algorithm: resilient backpropagation | ntree: 100 to 500 with increment in 25 trees |

learning rate: 0.01 | giving 17 scenarios |

thresholds: 0.05 | |

stepmax: 10^{6} | |

maximum seed = 500 | seed: 100 |

Statistics | Sensor 1 | Sensor 2 | Temperature | Soil Moisture Content | ||||
---|---|---|---|---|---|---|---|---|

Count | Minutes | Count | Minutes | Ambient | Canopy | Soil | ||

$\xb0\mathbf{C}$ | $\xb0\mathbf{C}$ | $\xb0\mathbf{C}$ | ${\mathbf{m}}^{3}/{\mathbf{m}}^{3}$ | |||||

Minimum | 360 | 0 | 436 | 0 | −2 | −1 | 6 | 0.11 |

Average | 450 | 26 | 463 | 55 | 15 | 14 | 17 | 0.13 |

Maximum | 961 | 1960 | 863 | 1998 | 33 | 30 | 32 | 0.32 |

**Table 3.**The measured parameters, current, and lagged weather parameters including the adjusted ${R}^{2}$ for respective linear models.

Id | Parameters | Units | Notation | Daily | Moving Weekly |
---|---|---|---|---|---|

1 | Average leaf wetness minutes | minutes | LWM | 0.004 | 0.041 |

2 | Average leaf wetness count | LWC | 0.120 | 0.274 | |

3 | Average leaf wetness duration | LWD | 0.092 | 0.148 | |

4 | Ambient temperature | °C | ECT1 | 0.460 | 0.505 |

5 | Canopy temperature | °C | ECT2 | 0.030 | 0.116 |

6 | Soil temperature | °C | SMTa | 0.407 | 0.495 |

7 | Volumetric soil moisture | m^{3}/m^{3} | SM | 0.417 | 0.547 |

8 | Daily chill hours | hours | CHDaily | 0.189 | 0.292 |

9 | Cumulated chill hours | hours | cumChill | 0.431 | 0.462 |

10 | Reference evapotranspiration | mm | ETo | 0.338 | 0.585 |

11 | Solar Radiation | Wm-2 | Rs | 0.421 | 0.667 |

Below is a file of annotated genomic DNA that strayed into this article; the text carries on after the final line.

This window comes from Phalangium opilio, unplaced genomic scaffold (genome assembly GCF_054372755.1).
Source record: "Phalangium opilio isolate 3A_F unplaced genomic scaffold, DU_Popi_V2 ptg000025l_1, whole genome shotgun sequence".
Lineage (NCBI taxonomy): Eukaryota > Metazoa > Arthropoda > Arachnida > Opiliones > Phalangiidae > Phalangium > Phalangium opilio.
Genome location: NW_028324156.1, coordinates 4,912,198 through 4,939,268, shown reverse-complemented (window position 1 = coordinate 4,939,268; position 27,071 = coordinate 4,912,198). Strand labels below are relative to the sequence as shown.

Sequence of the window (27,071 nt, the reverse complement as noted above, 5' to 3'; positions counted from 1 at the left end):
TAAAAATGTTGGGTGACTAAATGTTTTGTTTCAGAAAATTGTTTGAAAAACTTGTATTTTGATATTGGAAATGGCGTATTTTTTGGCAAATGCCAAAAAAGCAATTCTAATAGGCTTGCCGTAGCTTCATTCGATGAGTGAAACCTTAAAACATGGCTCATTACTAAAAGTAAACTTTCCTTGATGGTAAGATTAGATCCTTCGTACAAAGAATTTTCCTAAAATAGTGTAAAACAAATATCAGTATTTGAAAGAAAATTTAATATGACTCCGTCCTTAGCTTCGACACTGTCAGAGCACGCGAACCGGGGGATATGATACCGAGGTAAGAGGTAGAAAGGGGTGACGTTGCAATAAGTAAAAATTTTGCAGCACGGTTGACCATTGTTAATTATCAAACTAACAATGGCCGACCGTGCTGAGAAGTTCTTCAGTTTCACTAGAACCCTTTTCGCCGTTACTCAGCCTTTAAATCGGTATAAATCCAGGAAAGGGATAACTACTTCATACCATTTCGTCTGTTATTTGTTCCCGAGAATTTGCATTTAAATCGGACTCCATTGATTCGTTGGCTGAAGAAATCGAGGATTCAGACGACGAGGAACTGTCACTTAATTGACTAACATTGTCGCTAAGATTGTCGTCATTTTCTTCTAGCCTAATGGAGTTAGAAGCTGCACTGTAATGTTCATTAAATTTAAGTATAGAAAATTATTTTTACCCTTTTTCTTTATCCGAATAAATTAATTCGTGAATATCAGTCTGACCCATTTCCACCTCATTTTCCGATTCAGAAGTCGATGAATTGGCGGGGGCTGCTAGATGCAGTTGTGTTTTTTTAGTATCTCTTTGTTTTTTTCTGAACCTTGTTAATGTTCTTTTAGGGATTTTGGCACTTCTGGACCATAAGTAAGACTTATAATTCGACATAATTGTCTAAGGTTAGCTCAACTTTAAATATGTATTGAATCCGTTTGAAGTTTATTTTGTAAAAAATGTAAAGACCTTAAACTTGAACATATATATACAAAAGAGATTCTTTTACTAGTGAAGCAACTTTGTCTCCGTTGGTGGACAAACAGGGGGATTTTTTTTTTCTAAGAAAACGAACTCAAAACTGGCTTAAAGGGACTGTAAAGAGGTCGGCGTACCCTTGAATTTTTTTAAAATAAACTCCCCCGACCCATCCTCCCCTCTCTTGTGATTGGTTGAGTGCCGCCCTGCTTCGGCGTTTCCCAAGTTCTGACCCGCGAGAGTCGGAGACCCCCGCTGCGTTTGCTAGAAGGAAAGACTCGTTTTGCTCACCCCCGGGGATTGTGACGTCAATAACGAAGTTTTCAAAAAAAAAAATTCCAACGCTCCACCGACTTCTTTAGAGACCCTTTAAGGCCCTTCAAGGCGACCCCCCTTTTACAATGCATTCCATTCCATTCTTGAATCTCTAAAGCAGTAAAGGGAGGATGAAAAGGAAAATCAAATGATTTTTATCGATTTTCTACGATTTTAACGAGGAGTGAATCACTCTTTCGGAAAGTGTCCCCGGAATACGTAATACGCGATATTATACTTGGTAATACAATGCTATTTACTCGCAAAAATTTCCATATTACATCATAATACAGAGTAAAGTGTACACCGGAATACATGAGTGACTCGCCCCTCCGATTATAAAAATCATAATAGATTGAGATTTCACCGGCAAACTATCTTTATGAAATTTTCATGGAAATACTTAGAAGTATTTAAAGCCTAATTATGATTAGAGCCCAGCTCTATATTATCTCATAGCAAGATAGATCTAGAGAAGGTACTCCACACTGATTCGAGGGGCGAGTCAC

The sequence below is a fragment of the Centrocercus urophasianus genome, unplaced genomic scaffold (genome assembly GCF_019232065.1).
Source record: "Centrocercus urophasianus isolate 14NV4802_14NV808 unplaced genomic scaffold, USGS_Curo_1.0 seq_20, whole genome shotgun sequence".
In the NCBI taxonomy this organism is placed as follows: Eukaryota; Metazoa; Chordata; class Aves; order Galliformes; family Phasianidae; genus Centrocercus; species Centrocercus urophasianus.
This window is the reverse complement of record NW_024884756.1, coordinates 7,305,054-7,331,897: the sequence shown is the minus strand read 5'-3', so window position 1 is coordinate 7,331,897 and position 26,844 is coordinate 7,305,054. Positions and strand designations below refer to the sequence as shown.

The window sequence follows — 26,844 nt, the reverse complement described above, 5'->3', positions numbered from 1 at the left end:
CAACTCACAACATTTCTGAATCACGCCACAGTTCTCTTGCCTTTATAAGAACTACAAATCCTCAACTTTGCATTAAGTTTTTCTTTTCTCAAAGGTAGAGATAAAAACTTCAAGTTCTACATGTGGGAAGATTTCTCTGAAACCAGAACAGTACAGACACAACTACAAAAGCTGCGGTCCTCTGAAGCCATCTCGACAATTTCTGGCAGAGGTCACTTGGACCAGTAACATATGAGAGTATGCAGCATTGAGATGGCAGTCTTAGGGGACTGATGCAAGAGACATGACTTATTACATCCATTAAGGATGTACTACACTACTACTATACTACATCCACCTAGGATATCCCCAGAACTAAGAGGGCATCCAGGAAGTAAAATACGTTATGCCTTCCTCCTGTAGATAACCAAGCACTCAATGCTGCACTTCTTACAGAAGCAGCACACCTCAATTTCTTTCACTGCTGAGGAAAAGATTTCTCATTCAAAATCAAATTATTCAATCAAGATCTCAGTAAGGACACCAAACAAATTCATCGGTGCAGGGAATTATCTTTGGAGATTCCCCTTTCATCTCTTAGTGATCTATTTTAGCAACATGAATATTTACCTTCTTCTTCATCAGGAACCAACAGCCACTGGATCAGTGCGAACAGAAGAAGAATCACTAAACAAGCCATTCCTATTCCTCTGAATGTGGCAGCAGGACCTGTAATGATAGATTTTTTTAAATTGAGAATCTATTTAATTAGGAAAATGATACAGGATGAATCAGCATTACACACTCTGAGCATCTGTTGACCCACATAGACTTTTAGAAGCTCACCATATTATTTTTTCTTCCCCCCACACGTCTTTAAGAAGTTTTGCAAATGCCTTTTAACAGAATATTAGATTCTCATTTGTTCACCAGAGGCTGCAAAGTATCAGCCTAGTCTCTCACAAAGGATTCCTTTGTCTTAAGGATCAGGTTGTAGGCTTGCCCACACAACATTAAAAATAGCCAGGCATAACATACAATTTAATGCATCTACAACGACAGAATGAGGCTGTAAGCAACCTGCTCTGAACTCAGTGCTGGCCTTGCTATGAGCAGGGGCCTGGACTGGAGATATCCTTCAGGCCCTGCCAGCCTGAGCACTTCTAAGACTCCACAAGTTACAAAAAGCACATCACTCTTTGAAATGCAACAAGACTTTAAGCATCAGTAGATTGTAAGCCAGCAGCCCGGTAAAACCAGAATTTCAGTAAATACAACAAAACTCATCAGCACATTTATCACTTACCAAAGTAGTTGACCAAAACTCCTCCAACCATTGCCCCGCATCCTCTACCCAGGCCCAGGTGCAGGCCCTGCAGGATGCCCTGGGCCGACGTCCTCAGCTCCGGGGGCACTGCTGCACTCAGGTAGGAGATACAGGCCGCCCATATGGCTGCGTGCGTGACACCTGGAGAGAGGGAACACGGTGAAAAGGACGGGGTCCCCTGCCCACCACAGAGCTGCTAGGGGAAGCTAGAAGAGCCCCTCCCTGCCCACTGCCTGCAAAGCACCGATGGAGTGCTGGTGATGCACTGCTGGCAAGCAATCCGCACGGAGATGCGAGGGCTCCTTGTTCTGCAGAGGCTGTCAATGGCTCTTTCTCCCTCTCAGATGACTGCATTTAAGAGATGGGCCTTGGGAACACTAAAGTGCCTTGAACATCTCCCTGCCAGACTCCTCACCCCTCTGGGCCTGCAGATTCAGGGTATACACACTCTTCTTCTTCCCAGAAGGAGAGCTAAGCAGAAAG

12 | Net Radiation | Wm-2 | Rn | 0.439 | 0.656 |

13 | Average vapor pressure | kPa | em | 0.134 | 0.210 |

14 | Average relative humidity | % | RHm | 0.000 | 0.002 |

15 | Dew point | °C | dP | 0.157 | 0.234 |

16 | Average wind speed | ms-1 | uBar | 0.261 | 0.354 |

17 | Penmann-Montieth Evapotranspiration | mm | PMETo | 0.384 | 0.648 |

18 | Fall reference evapotranspiration | mm | ETo.F | 0.244 | 0.356 |

19 | Fall solar radiation | Wm-2 | Rs.F | 0.129 | 0.196 |

20 | Fall net radiation | Wm-2 | Rn.F | 0.242 | 0.300 |

21 | Fall average vapor pressure | kPa | em.F | 0.084 | 0.143 |

22 | Fall average air temperature | °C | aTm.F | 0.270 | 0.449 |

23 | Fall average relative humidity | % | RHm.F | –0.005 | –0.006 |

24 | Fall average wind speed | ms-1 | u.F | 0.020 | 0.055 |

25 | Fall dew point | °C | dP.F | 0.071 | 0.116 |

26 | Fall average soil temperature | °C | STm.F | 0.739 | 0.748 |

Data Set | Statistics | Predictive model | ||
---|---|---|---|---|

PPCR | NN | RF | ||

Training | RMSE, g | 81.83 | 11.47 | 9.87 |

Adjusted${R}^{2}$ | 0.92 | 0.99 | 0.99 | |

EF, % | 16.10 | 2.20 | 1.74 | |

Validation | RMSE, g | 20.85 | 27.49 | |

Adjusted${R}^{2}$ | 0.99 | 0.99 | ||

EF, % | 1.43 | 2.72 | ||

Testing | RMSE, g | 250.90 | 119.58 | 249.07 |

Adjusted${R}^{2}$ | 0.51 | 0.95 | 0.84 | |

EF, % | 30.20 | 15.49 | 29.27 |

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## Share and Cite

**MDPI and ACS Style**

Maskey, M.L.; Pathak, T.B.; Dara, S.K.
Weather Based Strawberry Yield Forecasts at Field Scale Using Statistical and Machine Learning Models. *Atmosphere* **2019**, *10*, 378.
https://doi.org/10.3390/atmos10070378

**AMA Style**

Maskey ML, Pathak TB, Dara SK.
Weather Based Strawberry Yield Forecasts at Field Scale Using Statistical and Machine Learning Models. *Atmosphere*. 2019; 10(7):378.
https://doi.org/10.3390/atmos10070378

**Chicago/Turabian Style**

Maskey, Mahesh L., Tapan B Pathak, and Surendra K. Dara.
2019. "Weather Based Strawberry Yield Forecasts at Field Scale Using Statistical and Machine Learning Models" *Atmosphere* 10, no. 7: 378.
https://doi.org/10.3390/atmos10070378